It’s as if it is a hymn to loss.
I like it heaps!
Try googling him;
I can’t wait to hear some more from him, as he has a new album on the way.
At Womad we saw and heard a lot of world music. The act that I liked the most at WOMAD was the Balanescu Quartet, really interesting and engaging. I enjoyed them immensely. I went to see them twice and was really interested and surprised to hear that each performance was different, playing completely separate pieces. I bought both of their CD’s that they had available.
I was thinking that I hadn’t heard of this quartet before, however, on inspection of some of my other CD’s when I got home. I thought that there was something a little familiar about their music, I realise that they are playing on the Michael Nyman CD that I have.
Try googling them;
This is what I downloaded from the WOMAD website;
Romanian virtuoso violinist and composer Alexander Balanescu boldly leads his string quartet across musical frontiers into uncharted territory. Pushing the limits over 25 years has resulted in the world-renowned Quartet collaborating with artists as diverse as Michael Nyman, Ornette Coleman, David Byrne, the Pet Shop Boys, Kate Bush and Kraftwerk.
and wikipedia tells me that;
The Balanescu Quartet is an avant-garde string quartet founded in 1987 by Alexander Balanescu that achieved fame through the release of several complex cover versions of songs by German experimental electronic music band ‘Kraftwerk’ on their album ‘Possessed’.
The quartet are mainly notable for their very distinctive style of music, which encompasses odd time rhythms, sound dissonances and complex arrangements. They have performed multiple works with a variety of other artists, including Philip Glass, David Byrne, Gavin Bryars, Michael Nyman, Rabih Abou-Khalil, Kevin Volans, Hector Zazou, Un Drame Musical Instantané, Spiritualized, Yellow Magic Orchestra and the Pet Shop Boys.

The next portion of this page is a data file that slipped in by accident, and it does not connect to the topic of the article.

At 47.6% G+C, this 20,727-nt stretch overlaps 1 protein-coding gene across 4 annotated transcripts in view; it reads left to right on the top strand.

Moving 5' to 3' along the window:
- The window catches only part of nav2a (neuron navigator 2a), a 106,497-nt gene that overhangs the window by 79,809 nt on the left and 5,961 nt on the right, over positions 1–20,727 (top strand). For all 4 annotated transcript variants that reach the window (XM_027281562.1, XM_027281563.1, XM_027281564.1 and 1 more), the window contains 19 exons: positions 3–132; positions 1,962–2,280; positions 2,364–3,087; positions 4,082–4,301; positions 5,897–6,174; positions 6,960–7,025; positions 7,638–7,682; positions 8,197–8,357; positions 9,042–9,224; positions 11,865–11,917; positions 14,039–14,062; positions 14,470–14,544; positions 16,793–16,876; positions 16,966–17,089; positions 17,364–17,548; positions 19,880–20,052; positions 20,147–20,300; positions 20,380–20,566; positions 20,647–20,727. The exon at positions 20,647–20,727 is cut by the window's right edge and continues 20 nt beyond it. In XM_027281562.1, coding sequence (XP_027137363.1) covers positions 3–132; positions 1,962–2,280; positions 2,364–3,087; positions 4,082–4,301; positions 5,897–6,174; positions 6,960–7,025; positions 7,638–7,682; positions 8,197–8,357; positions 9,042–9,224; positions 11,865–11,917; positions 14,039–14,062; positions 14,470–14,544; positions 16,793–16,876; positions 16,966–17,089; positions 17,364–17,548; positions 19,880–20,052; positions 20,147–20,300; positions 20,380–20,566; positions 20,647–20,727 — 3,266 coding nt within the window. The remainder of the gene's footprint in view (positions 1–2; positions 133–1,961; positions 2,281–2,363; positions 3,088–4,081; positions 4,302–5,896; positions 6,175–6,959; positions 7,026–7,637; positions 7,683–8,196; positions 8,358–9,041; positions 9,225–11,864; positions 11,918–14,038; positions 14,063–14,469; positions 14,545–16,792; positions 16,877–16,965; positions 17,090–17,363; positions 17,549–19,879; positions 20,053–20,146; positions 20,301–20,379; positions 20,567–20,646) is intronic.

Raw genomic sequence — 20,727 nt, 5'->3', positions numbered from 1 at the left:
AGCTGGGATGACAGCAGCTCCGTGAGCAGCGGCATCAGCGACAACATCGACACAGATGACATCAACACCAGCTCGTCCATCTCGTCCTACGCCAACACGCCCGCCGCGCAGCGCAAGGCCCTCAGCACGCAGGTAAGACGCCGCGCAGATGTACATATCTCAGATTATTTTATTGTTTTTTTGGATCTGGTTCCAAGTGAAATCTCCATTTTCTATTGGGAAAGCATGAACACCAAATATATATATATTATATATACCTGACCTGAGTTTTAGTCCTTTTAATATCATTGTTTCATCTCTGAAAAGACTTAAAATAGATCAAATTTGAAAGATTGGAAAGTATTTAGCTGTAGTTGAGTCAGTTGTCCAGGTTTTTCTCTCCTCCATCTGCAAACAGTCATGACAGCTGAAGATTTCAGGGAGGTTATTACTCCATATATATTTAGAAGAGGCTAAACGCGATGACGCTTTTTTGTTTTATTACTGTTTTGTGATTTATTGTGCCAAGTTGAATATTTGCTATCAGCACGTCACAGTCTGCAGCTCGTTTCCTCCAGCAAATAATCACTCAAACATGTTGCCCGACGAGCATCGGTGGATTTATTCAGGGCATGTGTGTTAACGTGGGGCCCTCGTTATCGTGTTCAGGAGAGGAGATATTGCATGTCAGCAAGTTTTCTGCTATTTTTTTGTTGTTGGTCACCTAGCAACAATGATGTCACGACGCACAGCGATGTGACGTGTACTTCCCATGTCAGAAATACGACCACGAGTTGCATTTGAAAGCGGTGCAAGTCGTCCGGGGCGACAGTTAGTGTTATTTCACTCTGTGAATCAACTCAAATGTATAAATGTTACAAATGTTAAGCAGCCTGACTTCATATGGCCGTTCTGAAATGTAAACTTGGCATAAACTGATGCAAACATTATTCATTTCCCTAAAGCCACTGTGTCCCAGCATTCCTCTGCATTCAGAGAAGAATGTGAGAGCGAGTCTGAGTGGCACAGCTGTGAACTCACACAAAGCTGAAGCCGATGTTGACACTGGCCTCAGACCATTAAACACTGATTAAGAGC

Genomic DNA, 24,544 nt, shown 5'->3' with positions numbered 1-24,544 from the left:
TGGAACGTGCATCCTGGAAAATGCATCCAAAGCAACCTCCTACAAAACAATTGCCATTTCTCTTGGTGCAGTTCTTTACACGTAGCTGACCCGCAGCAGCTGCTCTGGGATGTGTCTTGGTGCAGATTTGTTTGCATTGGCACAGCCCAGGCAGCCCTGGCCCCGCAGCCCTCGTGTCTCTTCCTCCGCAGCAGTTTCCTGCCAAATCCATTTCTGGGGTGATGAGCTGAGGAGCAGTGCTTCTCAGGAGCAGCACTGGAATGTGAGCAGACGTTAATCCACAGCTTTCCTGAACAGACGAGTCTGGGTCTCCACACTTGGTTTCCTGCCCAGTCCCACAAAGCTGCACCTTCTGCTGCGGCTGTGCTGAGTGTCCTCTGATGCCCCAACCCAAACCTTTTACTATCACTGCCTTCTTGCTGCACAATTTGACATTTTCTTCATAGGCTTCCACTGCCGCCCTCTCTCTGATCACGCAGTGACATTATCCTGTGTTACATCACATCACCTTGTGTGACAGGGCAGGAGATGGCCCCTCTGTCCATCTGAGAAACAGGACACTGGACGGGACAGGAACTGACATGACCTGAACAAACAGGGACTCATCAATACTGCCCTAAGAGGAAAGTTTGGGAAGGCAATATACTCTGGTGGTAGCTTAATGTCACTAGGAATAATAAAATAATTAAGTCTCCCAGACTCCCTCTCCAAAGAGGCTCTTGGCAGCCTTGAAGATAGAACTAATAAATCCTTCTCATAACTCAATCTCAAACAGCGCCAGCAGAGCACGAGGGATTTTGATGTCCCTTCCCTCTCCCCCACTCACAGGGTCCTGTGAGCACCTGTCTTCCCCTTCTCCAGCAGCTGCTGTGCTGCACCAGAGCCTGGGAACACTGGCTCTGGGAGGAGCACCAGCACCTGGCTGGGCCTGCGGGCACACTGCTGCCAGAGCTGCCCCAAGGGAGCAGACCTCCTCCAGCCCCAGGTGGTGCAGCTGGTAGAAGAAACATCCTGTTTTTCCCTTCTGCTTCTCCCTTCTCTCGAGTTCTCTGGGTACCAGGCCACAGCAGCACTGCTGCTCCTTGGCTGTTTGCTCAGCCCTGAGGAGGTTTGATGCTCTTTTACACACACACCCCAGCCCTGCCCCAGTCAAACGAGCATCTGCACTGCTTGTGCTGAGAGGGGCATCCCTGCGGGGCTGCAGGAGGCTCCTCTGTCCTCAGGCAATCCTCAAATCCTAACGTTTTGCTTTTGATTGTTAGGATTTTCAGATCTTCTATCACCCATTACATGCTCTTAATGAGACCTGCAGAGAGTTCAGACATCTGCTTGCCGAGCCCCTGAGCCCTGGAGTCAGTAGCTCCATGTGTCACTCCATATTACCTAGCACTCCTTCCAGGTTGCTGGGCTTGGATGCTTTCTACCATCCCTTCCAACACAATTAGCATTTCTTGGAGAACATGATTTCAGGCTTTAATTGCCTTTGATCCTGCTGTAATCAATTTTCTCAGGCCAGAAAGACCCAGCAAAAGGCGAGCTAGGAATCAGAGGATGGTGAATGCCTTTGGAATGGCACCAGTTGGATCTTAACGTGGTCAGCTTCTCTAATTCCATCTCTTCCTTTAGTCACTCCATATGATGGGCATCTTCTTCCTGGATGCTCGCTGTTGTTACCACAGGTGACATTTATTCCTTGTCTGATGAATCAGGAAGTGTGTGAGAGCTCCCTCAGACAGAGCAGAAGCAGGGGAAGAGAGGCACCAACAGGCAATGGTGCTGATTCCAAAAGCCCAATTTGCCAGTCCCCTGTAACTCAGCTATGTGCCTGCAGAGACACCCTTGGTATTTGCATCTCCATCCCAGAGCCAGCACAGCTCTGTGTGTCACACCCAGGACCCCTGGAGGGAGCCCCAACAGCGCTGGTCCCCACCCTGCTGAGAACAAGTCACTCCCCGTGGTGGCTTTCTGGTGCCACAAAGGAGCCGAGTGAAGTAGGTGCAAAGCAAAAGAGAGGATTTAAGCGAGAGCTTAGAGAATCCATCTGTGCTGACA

These CD’s are on high rotation in the kitchen, pottery workshop and/or the car. I’m really enjoying them.
On another occasion, while we were listening to a concert a person came and sat down next to us and we got to talking. He told us that he was a clairvoyant. He travels to all the country fairs with a soothsaying tent. The clairvoyant asked me what I did for a living and I couldn’t help myself from saying, that if you are a clairvoyant, you should already know that, surely?
That didn’t go down too well!
I’m so cruel!
What is it that I actually do again?
love from the uncertain sceptic and his lovely and talented assistant